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How seeing the beauty in feelings like fear can help you better understand and accept your whole self.

There’s this fear I have and it’s been with me for a while now. It mostly stays at bay, pacing quietly in the background of my mind. It allows other emotions to come up — joy, bliss, sadness, frustration, calm, serenity — but every now and then, it steps forward, whispering in my ear.

It tells me of things that can happen. It dramatizes painful, unbearable scenarios and wants me to play them out until the end. To see how truly awful things could be.

I usually push fear away

Sometimes I follow the imaginary play as it’s acted out. Get caught up in the anguish and the loss, the hurt and the pain. Other times, I hurry it aside, push it out of the way, in favour of easier feelings. It’s a constant dance. Fear creeps up and speaks softly to me. I deny her voice. Tell her what she’s showing me won’t happen. Fear slinks back into the dark corners, a little sullen.

I’m amazed she never yells. Never screams or carries on. Her voice is quiet and plaintive. Please, she tells me. Listen. Look at this. Feel this. Please.

It’s her constancy and her determination that made me wonder one day, why can’t fear say what she needs to say? Why can’t she have as much room and space to speak as much as all my other feelings?

I usually say, no. I can’t right now. Or I can’t ever. Why won’t you go away? Why can’t you see that what you’re telling me isn’t helpful? It isn’t necessary. It’s a story I don’t want to hear. One that takes me away from staying positive and focused, my heart open, my feelings where I want them to be. You’re taking me away from happiness and comfort. Security and balance.

But she’s quite insistent. Dedicated even.

It’s her constancy and her determination that made me wonder one day, why can’t fear say what she needs to say? Why can’t she have as much room and space to speak as much as all my other feelings? Why can’t she be accepted and loved as much as my contentment and my fulfilment? My gratitude and my peace.

That’s when I changed my relationship with fear.

Now I embrace fear and let her in

I understand now that my fear tries to protect me from hurt. She’s this amazing part of me that wants to warn me of terrible things. And it takes so much love and strength to do that over and over, when all she gets in return for her loyalty is rejection. So I told her how proud I am of her, how well she does her job.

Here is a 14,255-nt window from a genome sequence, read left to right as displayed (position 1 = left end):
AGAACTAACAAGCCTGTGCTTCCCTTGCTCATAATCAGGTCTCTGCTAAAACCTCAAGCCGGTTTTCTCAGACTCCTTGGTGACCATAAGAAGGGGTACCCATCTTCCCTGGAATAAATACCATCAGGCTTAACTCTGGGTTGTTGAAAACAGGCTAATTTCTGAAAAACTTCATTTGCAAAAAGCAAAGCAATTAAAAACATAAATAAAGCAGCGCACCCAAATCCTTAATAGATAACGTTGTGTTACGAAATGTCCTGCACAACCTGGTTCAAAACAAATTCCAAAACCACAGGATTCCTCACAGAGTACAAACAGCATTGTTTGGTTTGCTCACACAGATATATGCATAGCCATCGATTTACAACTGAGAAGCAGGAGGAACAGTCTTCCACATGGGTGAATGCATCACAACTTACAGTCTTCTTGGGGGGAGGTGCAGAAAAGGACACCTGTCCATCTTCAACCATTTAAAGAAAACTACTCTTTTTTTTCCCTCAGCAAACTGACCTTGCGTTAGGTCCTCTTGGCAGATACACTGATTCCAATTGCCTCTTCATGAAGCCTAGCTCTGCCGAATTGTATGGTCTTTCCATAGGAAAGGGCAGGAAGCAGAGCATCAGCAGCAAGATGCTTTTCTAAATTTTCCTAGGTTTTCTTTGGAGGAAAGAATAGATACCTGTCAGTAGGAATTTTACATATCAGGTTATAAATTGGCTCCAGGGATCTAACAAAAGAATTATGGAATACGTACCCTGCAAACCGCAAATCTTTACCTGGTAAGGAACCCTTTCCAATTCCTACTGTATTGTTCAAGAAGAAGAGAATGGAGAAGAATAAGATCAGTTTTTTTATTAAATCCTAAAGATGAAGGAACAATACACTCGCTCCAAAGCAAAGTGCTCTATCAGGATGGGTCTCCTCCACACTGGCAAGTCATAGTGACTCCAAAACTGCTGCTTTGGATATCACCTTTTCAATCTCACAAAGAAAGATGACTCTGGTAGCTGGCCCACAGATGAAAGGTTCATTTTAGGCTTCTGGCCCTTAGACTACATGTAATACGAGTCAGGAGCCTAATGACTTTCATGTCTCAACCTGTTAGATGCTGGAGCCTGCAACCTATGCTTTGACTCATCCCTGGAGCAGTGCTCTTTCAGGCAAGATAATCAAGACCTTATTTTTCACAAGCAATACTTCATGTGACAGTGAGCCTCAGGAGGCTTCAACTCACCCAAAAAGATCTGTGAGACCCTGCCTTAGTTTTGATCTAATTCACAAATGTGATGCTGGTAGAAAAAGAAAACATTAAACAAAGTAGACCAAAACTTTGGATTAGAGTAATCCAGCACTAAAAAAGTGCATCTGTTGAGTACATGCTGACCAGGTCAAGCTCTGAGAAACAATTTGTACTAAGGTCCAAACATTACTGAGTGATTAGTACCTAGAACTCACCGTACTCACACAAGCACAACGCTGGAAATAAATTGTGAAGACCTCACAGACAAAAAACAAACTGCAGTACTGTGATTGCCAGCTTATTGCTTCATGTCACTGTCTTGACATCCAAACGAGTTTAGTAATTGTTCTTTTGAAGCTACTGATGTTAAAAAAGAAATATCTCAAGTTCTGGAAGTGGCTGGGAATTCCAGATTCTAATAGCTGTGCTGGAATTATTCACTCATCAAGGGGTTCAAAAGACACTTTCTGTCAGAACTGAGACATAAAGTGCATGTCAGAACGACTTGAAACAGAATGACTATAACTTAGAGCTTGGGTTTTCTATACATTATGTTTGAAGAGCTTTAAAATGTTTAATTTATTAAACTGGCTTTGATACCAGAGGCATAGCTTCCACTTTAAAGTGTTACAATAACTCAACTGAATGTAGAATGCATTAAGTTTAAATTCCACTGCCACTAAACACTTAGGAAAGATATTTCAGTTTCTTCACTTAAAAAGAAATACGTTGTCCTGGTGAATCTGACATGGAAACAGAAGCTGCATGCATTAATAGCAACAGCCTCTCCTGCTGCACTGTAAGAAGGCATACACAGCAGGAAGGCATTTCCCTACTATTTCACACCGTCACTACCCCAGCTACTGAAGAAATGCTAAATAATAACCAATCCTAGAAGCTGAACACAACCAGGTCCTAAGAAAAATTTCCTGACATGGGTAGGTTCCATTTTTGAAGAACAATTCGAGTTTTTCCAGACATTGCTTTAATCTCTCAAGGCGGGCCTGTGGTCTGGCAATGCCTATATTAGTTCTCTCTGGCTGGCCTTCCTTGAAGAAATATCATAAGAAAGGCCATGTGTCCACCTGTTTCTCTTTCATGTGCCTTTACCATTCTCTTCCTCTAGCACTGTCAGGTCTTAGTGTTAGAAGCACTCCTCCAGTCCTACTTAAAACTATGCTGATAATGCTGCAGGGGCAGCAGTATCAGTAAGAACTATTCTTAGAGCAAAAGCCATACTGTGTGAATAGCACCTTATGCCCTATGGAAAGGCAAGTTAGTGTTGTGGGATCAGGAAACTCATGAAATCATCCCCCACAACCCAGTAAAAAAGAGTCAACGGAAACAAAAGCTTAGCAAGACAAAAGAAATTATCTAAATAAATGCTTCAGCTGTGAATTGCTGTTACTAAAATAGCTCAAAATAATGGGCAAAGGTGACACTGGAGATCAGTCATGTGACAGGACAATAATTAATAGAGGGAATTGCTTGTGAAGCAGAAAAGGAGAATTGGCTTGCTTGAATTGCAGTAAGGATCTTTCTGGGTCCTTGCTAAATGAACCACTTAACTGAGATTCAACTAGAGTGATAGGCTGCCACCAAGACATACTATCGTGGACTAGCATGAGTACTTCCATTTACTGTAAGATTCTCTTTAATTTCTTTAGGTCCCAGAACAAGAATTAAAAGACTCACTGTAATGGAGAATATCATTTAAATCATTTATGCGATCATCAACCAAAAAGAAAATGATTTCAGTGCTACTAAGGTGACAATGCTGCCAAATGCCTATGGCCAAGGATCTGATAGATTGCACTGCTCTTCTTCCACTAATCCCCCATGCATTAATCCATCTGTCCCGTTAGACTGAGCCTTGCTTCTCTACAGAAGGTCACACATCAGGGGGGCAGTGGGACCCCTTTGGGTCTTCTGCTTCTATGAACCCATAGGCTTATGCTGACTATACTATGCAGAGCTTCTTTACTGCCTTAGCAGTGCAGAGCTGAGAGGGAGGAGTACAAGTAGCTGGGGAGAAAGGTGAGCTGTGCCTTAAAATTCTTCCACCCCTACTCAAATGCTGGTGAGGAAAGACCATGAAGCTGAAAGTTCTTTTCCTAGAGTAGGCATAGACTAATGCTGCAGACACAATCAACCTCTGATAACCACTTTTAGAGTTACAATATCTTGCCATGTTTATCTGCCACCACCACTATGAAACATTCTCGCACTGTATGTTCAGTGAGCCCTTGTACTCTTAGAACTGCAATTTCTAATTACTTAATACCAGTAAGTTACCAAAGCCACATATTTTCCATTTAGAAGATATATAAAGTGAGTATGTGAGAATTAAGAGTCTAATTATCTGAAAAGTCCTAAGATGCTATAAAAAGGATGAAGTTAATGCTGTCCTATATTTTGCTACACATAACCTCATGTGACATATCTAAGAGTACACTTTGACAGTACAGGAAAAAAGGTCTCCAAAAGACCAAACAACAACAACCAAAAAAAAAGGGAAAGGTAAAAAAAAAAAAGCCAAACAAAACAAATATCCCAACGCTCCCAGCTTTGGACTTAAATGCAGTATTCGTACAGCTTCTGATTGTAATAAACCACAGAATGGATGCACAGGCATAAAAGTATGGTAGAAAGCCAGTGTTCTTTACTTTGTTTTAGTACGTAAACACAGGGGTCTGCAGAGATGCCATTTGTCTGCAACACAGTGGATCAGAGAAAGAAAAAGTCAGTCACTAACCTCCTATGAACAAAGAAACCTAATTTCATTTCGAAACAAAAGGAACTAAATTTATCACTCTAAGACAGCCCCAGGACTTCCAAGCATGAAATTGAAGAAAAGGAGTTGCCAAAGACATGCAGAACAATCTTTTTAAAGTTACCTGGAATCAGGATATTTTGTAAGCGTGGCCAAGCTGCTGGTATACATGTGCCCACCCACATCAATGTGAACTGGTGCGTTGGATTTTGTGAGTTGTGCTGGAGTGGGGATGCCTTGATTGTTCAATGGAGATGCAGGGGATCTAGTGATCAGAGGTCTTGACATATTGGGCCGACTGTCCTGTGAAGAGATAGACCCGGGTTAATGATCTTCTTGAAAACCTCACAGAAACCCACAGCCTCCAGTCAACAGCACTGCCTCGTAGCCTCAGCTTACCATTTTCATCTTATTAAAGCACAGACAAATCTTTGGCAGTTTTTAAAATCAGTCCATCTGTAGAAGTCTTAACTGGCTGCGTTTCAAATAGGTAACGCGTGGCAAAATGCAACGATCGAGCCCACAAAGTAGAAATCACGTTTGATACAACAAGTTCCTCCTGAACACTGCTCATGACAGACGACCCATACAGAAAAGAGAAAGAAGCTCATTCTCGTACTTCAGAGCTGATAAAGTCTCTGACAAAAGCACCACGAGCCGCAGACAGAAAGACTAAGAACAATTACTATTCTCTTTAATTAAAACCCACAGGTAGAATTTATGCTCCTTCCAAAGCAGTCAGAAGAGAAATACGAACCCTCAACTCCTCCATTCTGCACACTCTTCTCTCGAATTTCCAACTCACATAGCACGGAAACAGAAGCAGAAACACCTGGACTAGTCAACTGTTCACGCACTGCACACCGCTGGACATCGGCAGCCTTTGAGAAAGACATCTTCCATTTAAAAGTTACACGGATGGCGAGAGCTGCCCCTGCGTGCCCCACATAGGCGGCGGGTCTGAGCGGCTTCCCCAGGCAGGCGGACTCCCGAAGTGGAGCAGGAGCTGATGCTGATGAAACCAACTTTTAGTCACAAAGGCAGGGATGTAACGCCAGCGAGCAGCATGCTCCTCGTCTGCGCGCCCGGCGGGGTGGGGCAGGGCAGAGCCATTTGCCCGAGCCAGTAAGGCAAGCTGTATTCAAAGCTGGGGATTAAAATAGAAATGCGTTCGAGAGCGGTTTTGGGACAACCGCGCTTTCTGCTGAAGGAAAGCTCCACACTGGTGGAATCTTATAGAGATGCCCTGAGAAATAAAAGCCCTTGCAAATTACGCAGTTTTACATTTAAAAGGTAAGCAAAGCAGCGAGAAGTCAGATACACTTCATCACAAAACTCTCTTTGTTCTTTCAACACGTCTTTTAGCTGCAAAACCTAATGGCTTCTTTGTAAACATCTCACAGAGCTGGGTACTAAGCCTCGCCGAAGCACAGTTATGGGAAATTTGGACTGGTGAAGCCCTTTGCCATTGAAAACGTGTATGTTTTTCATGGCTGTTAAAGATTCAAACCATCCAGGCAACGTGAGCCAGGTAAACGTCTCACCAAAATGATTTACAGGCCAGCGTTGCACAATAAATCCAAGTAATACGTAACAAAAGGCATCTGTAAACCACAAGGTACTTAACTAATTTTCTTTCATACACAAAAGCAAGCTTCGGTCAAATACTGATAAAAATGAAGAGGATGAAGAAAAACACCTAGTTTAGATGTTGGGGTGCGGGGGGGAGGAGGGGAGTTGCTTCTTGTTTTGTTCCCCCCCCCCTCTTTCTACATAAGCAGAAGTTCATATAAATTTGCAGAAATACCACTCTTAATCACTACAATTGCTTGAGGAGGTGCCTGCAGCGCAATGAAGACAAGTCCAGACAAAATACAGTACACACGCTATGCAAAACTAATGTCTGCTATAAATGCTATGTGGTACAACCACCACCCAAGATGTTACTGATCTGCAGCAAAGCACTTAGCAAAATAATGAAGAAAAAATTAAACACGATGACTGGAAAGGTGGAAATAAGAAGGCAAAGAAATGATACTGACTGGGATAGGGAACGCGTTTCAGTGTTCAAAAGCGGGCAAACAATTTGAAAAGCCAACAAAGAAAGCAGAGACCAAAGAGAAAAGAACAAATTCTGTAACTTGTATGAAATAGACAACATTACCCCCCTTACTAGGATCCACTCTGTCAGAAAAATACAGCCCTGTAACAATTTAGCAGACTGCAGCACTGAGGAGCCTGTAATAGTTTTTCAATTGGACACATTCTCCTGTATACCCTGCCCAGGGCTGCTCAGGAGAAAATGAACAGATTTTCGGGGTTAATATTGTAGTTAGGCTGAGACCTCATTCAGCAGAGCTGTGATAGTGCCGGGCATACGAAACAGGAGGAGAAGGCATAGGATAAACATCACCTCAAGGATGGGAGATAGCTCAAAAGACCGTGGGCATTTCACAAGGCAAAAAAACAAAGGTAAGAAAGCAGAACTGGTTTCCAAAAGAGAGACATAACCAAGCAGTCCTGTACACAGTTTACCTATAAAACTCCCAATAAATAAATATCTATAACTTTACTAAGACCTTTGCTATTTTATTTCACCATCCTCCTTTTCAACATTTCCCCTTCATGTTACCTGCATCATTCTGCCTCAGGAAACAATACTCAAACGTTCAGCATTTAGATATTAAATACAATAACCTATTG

Now instead of turning her away, I embrace her and let her in. I tell her how thankful I am for everything she does, all the times she’s kept me from harm, warned me of danger, led me to safer harbours. I give her my understanding and my attention. My love and my acceptance. And I allow her to live in harmony with my hope and my joy.

I listen, patiently, to everything she has to say and show me. I sit with her stories. Give her the space she needs to tell them. And I see the relief in her eyes.

She speaks to me less often now, still quietly and softly, but now she’s not so sullen. I see how her furrowed brows that for so long seemed dark and foreboding, reveal a devotion and a sense of profound purpose that is hard to ignore. What before was smudged and ugly, petulant and stubborn, as if she were a charcoal drawing, is now a light figure, with dots of colour. A smaller me, a younger self, complete with the straight bangs across my forehead I see in old photos, circa 1975.

Making fear part of my whole self

I smile at her and wave her forward. I listen, patiently, to everything she has to say and show me. I sit with her stories. Give her the space she needs to tell them. And I see the relief in her eyes. I see how the weight falls from her shoulders. How her brown hair shines and her fingers relax in her lap as she sits, reassured, a little shy of the spotlight, but still so brave, so … fearless.

And I realize for the first time that my own fearlessness, my own courage and capacity for braving tough storms and taking on dangerous paths is due in no small part to her. And I thank her for that.

Being ok with difficult emotions means accepting every last part of them. Finding the beauty in them. Seeing their varied colours. Living with them in concert with all the others. Not just saying I see my fear, but really seeing her, in every intricate detail. And respecting and honouring her as a part of my whole self.

Photo of Author, circa 1975

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